Our poor feet. They withstand lots of abuse, quickly carrying us to last-minute outings, pounding the pavement on mind-clearing runs, and being squeezed into impractical (but fashionable) shoes. But we need to take care of them to avoid foot pain, injury, and other ailments. So do your tootsies a favor and follow these healthy tips.
Don't wear high heels for too long. We've all been there: out on the town in an amazing pair of pumps … with achy feet and knees. A 2010 study found that over time, wearing heels higher than 2 inches can put you at risk for joint degeneration and knee osteoarthritis, and a new study finds that high heels are a leading cause of ingrown toenails, which can lead to infection and permanent nail damage. But we're not telling you to stop wearing heels—that's unrealistic. "I wouldn't recommend walking miles in heels, but a comfortable heel can be worn to work all day if it has the right features and/or orthotic," says Michele Summers, a California-based podiatrist and shoe designer. (You can pick up arch-support inserts at drug stores.) Try saving your sky-high heels for short-lived occasions like dinners, says John Brummer, a New York City-based podiatrist.
Don't wear flip-flops everywhere. They're easy, and as temperatures heat up, you're likely to slip them on often. Cool it, say experts. "Flip-flops give your foot basically no support, and the constant rubbing of the thong between the toes can cause a friction blister," says Summers. Not to mention they make stubbed toes, cuts, and sprained ankles more likely, according to the American Podiatric Medical Association (APMA). Limit flip-flops to settings like the beach or the pool. And when you do wear them, invest in a supportive leather pair, or a pair that carries the APMA seal of acceptance, the association advises. (If you have diabetes, you should never wear flip-flops, since the disease can dull your sense of pain, allowing minor wounds to become major problems—infected, for example—without your knowledge.)
Do exercise in shoes designed for your sport. It's "extremely important" to find gym shoes designed for your sport of choice because they'll accommodate the actions needed for the specific activity, says Brummer. If you're a runner, consider going a step further with a professional fitting, since your gait and range of motion affect the shoe you need, advises the American Academy of Podiatric Sports Medicine. For example, overpronators—runners whose feet rotate too far inward—are steered toward shoes that offer more support.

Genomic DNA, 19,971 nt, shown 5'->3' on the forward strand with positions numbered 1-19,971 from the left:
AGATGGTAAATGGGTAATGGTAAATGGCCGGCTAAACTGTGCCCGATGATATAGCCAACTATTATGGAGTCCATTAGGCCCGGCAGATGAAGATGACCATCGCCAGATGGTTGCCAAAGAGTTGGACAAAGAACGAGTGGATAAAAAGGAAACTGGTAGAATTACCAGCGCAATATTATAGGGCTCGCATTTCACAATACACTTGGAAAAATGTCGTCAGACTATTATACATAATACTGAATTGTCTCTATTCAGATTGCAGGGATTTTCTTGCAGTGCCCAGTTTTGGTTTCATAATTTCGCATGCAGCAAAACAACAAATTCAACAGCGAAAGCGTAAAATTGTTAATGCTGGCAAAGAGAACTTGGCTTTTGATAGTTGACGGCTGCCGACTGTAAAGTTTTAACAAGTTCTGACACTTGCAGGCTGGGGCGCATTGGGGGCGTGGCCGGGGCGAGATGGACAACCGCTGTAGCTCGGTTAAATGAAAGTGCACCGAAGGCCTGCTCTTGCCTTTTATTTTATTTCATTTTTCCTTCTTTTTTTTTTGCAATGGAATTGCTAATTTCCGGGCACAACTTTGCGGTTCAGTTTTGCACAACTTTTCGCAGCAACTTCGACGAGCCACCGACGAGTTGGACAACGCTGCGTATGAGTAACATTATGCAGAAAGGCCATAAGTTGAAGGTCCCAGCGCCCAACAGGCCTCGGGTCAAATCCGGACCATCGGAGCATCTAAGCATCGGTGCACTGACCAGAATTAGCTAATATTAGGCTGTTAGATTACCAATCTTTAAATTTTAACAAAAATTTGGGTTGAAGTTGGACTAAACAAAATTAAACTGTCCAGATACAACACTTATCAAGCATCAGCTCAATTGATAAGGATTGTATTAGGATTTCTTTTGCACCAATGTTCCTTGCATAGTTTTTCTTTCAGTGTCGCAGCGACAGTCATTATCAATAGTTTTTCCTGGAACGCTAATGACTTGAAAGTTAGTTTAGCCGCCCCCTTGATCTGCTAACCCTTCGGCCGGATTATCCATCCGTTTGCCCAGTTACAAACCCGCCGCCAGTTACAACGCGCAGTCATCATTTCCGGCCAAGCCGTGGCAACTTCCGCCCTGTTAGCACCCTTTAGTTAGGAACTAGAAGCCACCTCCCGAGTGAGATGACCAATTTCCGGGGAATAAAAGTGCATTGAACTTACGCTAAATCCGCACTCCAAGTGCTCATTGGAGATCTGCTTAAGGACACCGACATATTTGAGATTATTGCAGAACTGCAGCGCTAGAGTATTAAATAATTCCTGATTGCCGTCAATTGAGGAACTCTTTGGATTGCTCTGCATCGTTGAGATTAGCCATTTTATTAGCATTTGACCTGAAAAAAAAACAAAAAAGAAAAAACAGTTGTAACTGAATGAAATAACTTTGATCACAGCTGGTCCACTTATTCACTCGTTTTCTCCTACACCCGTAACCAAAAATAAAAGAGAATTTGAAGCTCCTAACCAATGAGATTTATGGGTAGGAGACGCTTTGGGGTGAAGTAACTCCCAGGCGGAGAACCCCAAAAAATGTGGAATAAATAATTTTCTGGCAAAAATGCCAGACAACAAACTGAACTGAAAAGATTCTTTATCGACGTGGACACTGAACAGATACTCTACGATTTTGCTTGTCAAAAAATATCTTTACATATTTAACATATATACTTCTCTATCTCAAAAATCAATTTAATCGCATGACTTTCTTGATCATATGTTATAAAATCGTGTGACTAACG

Don't wear the same shoes every day. It's tempting to always throw on your trusty flats. But alternating shoes can help keep your feet limber, says Summers. Plus it's good to air out shoes every other day to avoid bad smells. (Your significant other will thank you.)
Don't wear hand-me-downs. Reconsider those thrift-store sandals. "Each foot imprints a different wear pattern into the shoe," says Summers, so a used pair may not be the best fit.
Do discard worn-out shoes. Speaking of old shoes, it might be time to pitch yours. (Sniff.) If the sole is worn down more on one side than the other or is separating, let the pair go, says Summers. And replace athletic shoes that are beyond their shelf life; running shoes can last about 300 to 500 miles before causing problems, depending on the athlete, Brummer says.
Do change out of sweaty footwear. Fungal infections aren't just a consequence of barefoot showering at the gym. (By the way, don't do that.) You could get athlete's foot if you hang out in damp hosiery. Change your shoes and socks regularly, wash your feet daily, and dry your feet thoroughly to help prevent infection, advises the APMA.
Do have your feet measured. It's not your imagination: Your shoes may no longer fit. "Our shoe size can change from anything such as weight gain, hormonal activity, circulation disorders, or simple aging," says Brummer. "It is best to try on shoes at the end of the day when your feet are most swollen." You should have your feet measured at least once a year, especially if you're an older adult, adds Summers. (If you have diabetes, you should also see a podiatrist at least twice a year, Brummer says.)